Chateau Musar and similar cuvées.

We recently had the opportunity to enjoy a glass of 2004 Chateau Musar. The blend of cabernet sauvignon, carignan and cinsault was unique and thoroughly enjoyable. I plan to acquire a few bottles spanning several vintages. Does anyone know of other wine makers producing blends of similar composition?

Musar is Musar. Even a similar (or identical) blend as the ‘04 wouldn’t be similar.


What they said.


{and what others before me said}. Musar is unique.

I strongly encourage you to start accumulating so different vintages of Musar and enjoying them. One of the world’s greatest wines, and still $50 and less.

The caveats are that (1) it appreciates sharply with age, so if you want to source older vintages, it will start getting a lot more expensive, which isn’t to say not maybe still worth it, and (2) it has a slightly higher flaw rate, especially brett, than premium wine generally.

Be aware that these wines can vary quite a bit by vintage. They are an adventure.

Ditto what they said.

Try the white and rose, too!

No. STOP with that thought right there and ask yourself why you are asking it?
Musar is sui generis. Nothing else like it. If you like Musar, buy Musar, because you really won’t find anything like it.

Okay. Got it.

Not trying to be contentious here, but isn’t this precisely the question that a berserker should be asking? You try new wines and when you find one you like you explore variations of the region/style/blend/vintage/etc to understand the nuances and dial into the things that make it work for you?

I happen to agree with that Musar is unique but will defend Jeff’s question as on-point.

I agree that it was an entirely smart and legitimate question, and yet the answer, to my knowledge, is there really isn’t anything particularly similar out there.

Sometimes there are some funkier northern Rhônes that have some stylistic similarities, I guess, but they’re not even the same varieties or anything.

Having said that, there are some other quality producers from Lebanon and Israel, I’ve always wondered if any of the others would captivate me, but I have had very few opportunities to explore those. Ksara is one name I remember being held out as a top Lebanese producer.

Sorry for coming across as harsh, I didn’t mean to, but Musar is one of those wines I really can’t find an equivalent for. It’s a wine I happen to love. You can probably find some blends with those grapes from southern France, but I can’t name any off the top of my head.

I tend to agree that Musar (and even the 2nd label ‘Hochar Pere et Fils’ that might - or might not - be being rebranded) is rather unique. I’m a long term fan, and it’s a wine that led almost directly to our first tasting group and some long-term friends, so it will forever be a wine we hold dear. I’d definitely recommend the Hochar pere et fils, which can be a useful indicator for the Musar vintage to follow, but is an interesting wine in its own right, and one that like Musar, can need extended aeration to show its worth. I love the white as well, and if you like Tondonia’s whites, then this should hold great interest as well.

However there are a number of wines that have hinted at similarities, from the Rhone / Southern France, but also the odd one in Italy (Hauner’s Hiera gave us echoes of Musar, with a hint of volcanic stink that not even Musar has - and it can have many elements that can be contentious in terms of whether it is a fault or not).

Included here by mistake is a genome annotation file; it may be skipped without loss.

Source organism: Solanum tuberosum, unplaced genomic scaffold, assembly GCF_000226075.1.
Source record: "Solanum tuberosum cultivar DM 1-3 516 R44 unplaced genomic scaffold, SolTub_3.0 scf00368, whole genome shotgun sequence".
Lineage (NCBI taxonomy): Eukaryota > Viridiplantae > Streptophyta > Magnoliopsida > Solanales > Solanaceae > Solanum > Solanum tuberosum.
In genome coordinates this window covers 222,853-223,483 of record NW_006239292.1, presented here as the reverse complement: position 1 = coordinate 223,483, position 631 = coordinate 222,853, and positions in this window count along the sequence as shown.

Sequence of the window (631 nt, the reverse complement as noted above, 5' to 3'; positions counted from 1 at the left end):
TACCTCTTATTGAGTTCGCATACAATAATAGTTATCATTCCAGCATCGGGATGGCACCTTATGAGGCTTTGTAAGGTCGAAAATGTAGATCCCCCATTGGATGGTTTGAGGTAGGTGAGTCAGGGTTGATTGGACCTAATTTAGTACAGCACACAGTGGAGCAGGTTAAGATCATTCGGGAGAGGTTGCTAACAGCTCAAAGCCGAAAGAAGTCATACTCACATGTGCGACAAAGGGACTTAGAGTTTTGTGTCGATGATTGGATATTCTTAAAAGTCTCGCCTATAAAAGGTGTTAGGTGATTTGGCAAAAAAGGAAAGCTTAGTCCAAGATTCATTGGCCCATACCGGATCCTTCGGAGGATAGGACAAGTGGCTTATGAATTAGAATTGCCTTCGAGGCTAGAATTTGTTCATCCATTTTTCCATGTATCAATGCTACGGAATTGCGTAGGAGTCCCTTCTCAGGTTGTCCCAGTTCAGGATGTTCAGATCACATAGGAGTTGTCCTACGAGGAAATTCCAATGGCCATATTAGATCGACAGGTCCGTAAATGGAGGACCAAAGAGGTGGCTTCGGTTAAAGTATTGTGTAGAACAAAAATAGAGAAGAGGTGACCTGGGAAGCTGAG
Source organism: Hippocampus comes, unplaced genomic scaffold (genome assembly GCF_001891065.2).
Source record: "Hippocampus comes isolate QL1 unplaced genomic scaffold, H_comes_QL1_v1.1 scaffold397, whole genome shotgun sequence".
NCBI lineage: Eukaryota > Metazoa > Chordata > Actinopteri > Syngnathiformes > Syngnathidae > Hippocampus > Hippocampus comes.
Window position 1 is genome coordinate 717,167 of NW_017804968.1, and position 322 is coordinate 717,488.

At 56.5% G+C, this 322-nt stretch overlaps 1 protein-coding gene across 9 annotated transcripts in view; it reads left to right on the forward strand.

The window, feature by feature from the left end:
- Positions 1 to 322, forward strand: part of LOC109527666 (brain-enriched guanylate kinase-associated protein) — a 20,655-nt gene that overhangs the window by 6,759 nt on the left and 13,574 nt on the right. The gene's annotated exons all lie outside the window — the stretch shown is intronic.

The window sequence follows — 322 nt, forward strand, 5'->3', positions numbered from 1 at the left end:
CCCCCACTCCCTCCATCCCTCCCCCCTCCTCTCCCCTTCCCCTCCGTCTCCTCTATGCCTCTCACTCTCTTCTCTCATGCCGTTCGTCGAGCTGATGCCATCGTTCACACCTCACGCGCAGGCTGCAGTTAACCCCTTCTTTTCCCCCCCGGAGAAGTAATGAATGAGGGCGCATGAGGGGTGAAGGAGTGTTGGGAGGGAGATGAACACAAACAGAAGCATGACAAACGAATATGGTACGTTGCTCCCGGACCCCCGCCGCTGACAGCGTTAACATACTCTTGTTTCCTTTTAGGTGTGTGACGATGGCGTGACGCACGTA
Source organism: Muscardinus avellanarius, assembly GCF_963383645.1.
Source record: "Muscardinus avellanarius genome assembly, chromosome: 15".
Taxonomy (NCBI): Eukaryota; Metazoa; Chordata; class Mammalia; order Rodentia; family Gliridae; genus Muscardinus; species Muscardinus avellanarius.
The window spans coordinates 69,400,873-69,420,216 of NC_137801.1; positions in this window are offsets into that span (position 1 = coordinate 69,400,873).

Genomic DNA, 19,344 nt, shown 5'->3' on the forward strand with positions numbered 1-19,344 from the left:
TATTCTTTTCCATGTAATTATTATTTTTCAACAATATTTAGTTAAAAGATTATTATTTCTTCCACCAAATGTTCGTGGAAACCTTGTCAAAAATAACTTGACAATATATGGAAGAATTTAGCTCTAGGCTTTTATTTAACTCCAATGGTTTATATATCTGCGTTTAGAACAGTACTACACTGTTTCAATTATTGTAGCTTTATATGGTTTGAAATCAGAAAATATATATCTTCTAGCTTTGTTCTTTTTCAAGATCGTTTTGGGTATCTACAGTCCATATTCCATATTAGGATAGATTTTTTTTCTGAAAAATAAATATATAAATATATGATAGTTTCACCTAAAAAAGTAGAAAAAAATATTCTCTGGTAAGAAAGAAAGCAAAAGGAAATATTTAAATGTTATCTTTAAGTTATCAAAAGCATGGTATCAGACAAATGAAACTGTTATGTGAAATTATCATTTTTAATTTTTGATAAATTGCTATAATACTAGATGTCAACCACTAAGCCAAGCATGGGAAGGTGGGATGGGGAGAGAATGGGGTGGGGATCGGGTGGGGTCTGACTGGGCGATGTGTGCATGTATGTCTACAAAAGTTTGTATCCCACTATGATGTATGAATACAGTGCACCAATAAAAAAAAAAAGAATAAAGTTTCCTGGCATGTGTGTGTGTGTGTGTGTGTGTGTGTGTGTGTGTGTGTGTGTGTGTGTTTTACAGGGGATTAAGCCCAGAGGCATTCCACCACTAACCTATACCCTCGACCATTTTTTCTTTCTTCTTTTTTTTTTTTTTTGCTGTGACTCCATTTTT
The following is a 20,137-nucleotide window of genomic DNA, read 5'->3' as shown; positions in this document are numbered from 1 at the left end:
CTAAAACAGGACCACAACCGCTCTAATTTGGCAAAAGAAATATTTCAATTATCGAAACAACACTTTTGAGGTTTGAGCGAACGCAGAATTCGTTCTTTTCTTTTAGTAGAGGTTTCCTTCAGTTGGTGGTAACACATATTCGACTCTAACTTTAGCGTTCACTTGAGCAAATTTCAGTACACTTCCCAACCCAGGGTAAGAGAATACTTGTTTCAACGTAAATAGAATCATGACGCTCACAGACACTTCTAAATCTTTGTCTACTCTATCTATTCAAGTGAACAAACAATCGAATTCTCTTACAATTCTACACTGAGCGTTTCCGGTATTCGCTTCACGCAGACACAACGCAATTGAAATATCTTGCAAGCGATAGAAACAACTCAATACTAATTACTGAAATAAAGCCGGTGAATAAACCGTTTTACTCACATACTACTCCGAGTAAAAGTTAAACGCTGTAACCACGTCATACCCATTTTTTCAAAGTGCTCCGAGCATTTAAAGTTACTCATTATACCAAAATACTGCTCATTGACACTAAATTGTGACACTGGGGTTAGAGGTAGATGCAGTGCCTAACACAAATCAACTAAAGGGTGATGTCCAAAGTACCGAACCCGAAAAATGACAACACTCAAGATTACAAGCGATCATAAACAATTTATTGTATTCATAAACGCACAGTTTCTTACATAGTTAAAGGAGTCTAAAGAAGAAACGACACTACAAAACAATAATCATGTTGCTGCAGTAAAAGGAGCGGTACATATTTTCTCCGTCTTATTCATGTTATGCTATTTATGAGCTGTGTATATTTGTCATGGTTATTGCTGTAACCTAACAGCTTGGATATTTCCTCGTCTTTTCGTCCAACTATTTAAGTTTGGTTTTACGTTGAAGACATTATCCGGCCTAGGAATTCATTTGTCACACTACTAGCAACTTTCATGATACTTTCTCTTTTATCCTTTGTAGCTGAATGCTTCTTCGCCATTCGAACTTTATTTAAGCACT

The kids are starting to launch some new Musar wines, so there may be some changes ahead. Who knows if good or bad.

The few I’ve tried have been decent wines, in the manner of wines made very professionally and correctly. Good wines they are, but nothing like the edginess and soul of Musar. Different strokes for different folks.

Completely agree with this as it describes the wines I have had from Lebanon, including Ksara, perfectly. The wines from Israel that I have had have all come from different grapes so comparisons are harder but nothing reminded me remotely of musar.

While this is true, it’s still seen quite the price appreciation as well. I used to buy it off of the wine list at a local Lebanese restaurant for $24. I don’t remember retail price at the time. The same restaurant now only has the Jeune Rouge and it’s priced at $41.

I echo many others, Musar is very different than any other producer out there. And varies a lot depending on vintage. Musar is a love or hate it type of wine. Very few people are somewhere in between.

I’d recommend you try a few different vintages first to see if you like the style of them before investing heavily in them.

No need to be sorry, Markus. I was actually amused by the number of people seemingly piling on with the same sentiments. This wine was on my list to try for a while; however, it is unavailable locally. We recently had dinner at the Capital Grill in Las Vegas and were excited to see the Musar on the by-the-glass list. It was a pleasant surprise. I will be visiting my daughter on Long Island next month and will probably be able to lay my hands on the 2003, 2007, 2008 and 2009.

Skip 2007. I love Musar and echo the sentiment repeated throughout this thread, but 2007 remains the only vintage (my experience goes back to the late 1970’s vintages) I’ve had multiple times yet found it every time rather awkward and unbalanced, dominated by this unpleasant bitterness (I suspect the wine is probably suffering from amertume fault).

2003 and 2008 instead are definitely vintages you want to start stocking. 2003 is drinking well now and will continue to do so for a decade or two more. 2008 is tightly wound-up but all about aging potential. 2009 is a softer and fruitier vintage, drinking nicely now.